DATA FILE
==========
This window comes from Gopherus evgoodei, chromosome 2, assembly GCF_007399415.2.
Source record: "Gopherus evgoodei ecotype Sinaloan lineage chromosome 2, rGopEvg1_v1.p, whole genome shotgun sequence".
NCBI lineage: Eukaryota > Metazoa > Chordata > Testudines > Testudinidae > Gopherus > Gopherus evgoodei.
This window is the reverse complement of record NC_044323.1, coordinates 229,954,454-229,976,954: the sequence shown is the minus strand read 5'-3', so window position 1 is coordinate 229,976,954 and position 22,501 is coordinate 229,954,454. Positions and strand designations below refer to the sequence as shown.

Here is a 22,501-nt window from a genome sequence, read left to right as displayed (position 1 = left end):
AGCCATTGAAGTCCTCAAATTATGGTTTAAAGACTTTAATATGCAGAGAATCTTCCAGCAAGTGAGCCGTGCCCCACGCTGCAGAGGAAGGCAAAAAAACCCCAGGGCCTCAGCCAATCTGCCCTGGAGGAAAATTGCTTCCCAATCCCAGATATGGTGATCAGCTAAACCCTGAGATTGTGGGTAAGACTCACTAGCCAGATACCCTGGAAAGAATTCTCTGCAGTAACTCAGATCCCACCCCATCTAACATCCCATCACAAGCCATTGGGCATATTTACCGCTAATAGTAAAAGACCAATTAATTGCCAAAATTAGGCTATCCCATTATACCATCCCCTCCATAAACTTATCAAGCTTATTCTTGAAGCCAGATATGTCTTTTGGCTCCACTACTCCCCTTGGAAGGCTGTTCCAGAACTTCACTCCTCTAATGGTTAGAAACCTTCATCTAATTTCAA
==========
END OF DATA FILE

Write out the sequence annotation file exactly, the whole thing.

This window comes from Gopherus evgoodei, chromosome 2, assembly GCF_007399415.2.
Source record: "Gopherus evgoodei ecotype Sinaloan lineage chromosome 2, rGopEvg1_v1.p, whole genome shotgun sequence".
NCBI lineage: Eukaryota > Metazoa > Chordata > Testudines > Testudinidae > Gopherus > Gopherus evgoodei.
This window is the reverse complement of record NC_044323.1, coordinates 229,954,454-229,976,954: the sequence shown is the minus strand read 5'-3', so window position 1 is coordinate 229,976,954 and position 22,501 is coordinate 229,954,454. Positions and strand designations below refer to the sequence as shown.

Here is a 22,501-nt window from a genome sequence, read left to right as displayed (position 1 = left end):
AGCCATTGAAGTCCTCAAATTATGGTTTAAAGACTTTAATATGCAGAGAATCTTCCAGCAAGTGAGCCGTGCCCCACGCTGCAGAGGAAGGCAAAAAAACCCCAGGGCCTCAGCCAATCTGCCCTGGAGGAAAATTGCTTCCCAATCCCAGATATGGTGATCAGCTAAACCCTGAGATTGTGGGTAAGACTCACTAGCCAGATACCCTGGAAAGAATTCTCTGCAGTAACTCAGATCCCACCCCATCTAACATCCCATCACAAGCCATTGGGCATATTTACCGCTAATAGTAAAAGACCAATTAATTGCCAAAATTAGGCTATCCCATTATACCATCCCCTCCATAAACTTATCAAGCTTATTCTTGAAGCCAGATATGTCTTTTGGCTCCACTACTCCCCTTGGAAGGCTGTTCCAGAACTTCACTCCTCTAATGGTTAGAAACCTTCATCTAATTTCAA